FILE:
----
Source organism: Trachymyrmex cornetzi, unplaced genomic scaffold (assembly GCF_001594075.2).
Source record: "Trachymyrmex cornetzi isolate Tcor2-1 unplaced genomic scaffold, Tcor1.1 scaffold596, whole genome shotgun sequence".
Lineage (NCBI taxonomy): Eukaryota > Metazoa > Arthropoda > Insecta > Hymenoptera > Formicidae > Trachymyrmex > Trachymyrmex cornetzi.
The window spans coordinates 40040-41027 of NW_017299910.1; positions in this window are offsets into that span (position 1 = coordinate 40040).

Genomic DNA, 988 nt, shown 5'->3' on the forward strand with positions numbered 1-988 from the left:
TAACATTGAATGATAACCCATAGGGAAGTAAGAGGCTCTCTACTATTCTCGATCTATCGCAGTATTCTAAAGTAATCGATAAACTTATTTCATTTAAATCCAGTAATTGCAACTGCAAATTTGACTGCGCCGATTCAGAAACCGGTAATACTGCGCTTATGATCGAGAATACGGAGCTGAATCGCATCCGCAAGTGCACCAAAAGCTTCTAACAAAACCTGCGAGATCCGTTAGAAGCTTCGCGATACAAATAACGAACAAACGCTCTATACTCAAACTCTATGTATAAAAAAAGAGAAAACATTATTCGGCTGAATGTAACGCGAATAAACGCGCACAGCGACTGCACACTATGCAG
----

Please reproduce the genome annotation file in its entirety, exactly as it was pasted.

Source organism: Trachymyrmex cornetzi, unplaced genomic scaffold (assembly GCF_001594075.2).
Source record: "Trachymyrmex cornetzi isolate Tcor2-1 unplaced genomic scaffold, Tcor1.1 scaffold596, whole genome shotgun sequence".
Lineage (NCBI taxonomy): Eukaryota > Metazoa > Arthropoda > Insecta > Hymenoptera > Formicidae > Trachymyrmex > Trachymyrmex cornetzi.
The window spans coordinates 40040-41027 of NW_017299910.1; positions in this window are offsets into that span (position 1 = coordinate 40040).

Genomic DNA, 988 nt, shown 5'->3' on the forward strand with positions numbered 1-988 from the left:
TAACATTGAATGATAACCCATAGGGAAGTAAGAGGCTCTCTACTATTCTCGATCTATCGCAGTATTCTAAAGTAATCGATAAACTTATTTCATTTAAATCCAGTAATTGCAACTGCAAATTTGACTGCGCCGATTCAGAAACCGGTAATACTGCGCTTATGATCGAGAATACGGAGCTGAATCGCATCCGCAAGTGCACCAAAAGCTTCTAACAAAACCTGCGAGATCCGTTAGAAGCTTCGCGATACAAATAACGAACAAACGCTCTATACTCAAACTCTATGTATAAAAAAAGAGAAAACATTATTCGGCTGAATGTAACGCGAATAAACGCGCACAGCGACTGCACACTATGCAG